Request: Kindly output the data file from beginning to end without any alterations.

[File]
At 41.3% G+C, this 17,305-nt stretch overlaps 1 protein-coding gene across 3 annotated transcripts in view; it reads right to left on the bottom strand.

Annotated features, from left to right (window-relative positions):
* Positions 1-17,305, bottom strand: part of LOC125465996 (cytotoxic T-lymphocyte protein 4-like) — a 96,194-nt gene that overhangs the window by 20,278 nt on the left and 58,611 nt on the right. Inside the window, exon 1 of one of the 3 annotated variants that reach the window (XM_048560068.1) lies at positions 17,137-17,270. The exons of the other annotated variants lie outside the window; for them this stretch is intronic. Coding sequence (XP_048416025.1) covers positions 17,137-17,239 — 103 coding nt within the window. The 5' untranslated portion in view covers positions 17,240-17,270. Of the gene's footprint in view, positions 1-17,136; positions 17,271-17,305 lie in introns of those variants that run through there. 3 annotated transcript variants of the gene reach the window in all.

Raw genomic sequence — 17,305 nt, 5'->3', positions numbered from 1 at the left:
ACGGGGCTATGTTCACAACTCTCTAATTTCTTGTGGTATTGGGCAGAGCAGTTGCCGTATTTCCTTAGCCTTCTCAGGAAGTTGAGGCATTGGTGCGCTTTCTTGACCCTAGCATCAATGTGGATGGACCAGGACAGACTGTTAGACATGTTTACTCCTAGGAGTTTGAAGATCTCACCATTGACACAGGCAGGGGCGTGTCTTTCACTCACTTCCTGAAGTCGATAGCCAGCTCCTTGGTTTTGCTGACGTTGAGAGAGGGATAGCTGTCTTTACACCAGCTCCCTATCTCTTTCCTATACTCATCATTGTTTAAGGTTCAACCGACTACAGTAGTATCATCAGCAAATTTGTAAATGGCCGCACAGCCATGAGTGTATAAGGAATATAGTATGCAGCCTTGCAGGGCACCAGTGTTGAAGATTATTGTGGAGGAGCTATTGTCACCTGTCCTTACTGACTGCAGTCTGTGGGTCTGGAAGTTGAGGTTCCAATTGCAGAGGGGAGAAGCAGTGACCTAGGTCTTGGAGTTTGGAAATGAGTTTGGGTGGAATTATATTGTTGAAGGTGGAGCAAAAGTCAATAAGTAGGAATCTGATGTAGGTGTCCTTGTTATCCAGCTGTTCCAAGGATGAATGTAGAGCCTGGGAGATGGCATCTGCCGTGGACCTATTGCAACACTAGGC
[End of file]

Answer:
At 41.3% G+C, this 17,305-nt stretch overlaps 1 protein-coding gene across 3 annotated transcripts in view; it reads right to left on the bottom strand.

Annotated features, from left to right (window-relative positions):
* Positions 1-17,305, bottom strand: part of LOC125465996 (cytotoxic T-lymphocyte protein 4-like) — a 96,194-nt gene that overhangs the window by 20,278 nt on the left and 58,611 nt on the right. Inside the window, exon 1 of one of the 3 annotated variants that reach the window (XM_048560068.1) lies at positions 17,137-17,270. The exons of the other annotated variants lie outside the window; for them this stretch is intronic. Coding sequence (XP_048416025.1) covers positions 17,137-17,239 — 103 coding nt within the window. The 5' untranslated portion in view covers positions 17,240-17,270. Of the gene's footprint in view, positions 1-17,136; positions 17,271-17,305 lie in introns of those variants that run through there. 3 annotated transcript variants of the gene reach the window in all.

Raw genomic sequence — 17,305 nt, 5'->3', positions numbered from 1 at the left:
ACGGGGCTATGTTCACAACTCTCTAATTTCTTGTGGTATTGGGCAGAGCAGTTGCCGTATTTCCTTAGCCTTCTCAGGAAGTTGAGGCATTGGTGCGCTTTCTTGACCCTAGCATCAATGTGGATGGACCAGGACAGACTGTTAGACATGTTTACTCCTAGGAGTTTGAAGATCTCACCATTGACACAGGCAGGGGCGTGTCTTTCACTCACTTCCTGAAGTCGATAGCCAGCTCCTTGGTTTTGCTGACGTTGAGAGAGGGATAGCTGTCTTTACACCAGCTCCCTATCTCTTTCCTATACTCATCATTGTTTAAGGTTCAACCGACTACAGTAGTATCATCAGCAAATTTGTAAATGGCCGCACAGCCATGAGTGTATAAGGAATATAGTATGCAGCCTTGCAGGGCACCAGTGTTGAAGATTATTGTGGAGGAGCTATTGTCACCTGTCCTTACTGACTGCAGTCTGTGGGTCTGGAAGTTGAGGTTCCAATTGCAGAGGGGAGAAGCAGTGACCTAGGTCTTGGAGTTTGGAAATGAGTTTGGGTGGAATTATATTGTTGAAGGTGGAGCAAAAGTCAATAAGTAGGAATCTGATGTAGGTGTCCTTGTTATCCAGCTGTTCCAAGGATGAATGTAGAGCCTGGGAGATGGCATCTGCCGTGGACCTATTGCAACACTAGGC